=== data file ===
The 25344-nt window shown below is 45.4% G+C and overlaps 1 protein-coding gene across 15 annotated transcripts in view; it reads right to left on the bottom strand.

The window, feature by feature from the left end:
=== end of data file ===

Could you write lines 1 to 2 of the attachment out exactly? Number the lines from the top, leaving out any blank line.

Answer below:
The 25344-nt window shown below is 45.4% G+C and overlaps 1 protein-coding gene across 15 annotated transcripts in view; it reads right to left on the bottom strand.

The window, feature by feature from the left end: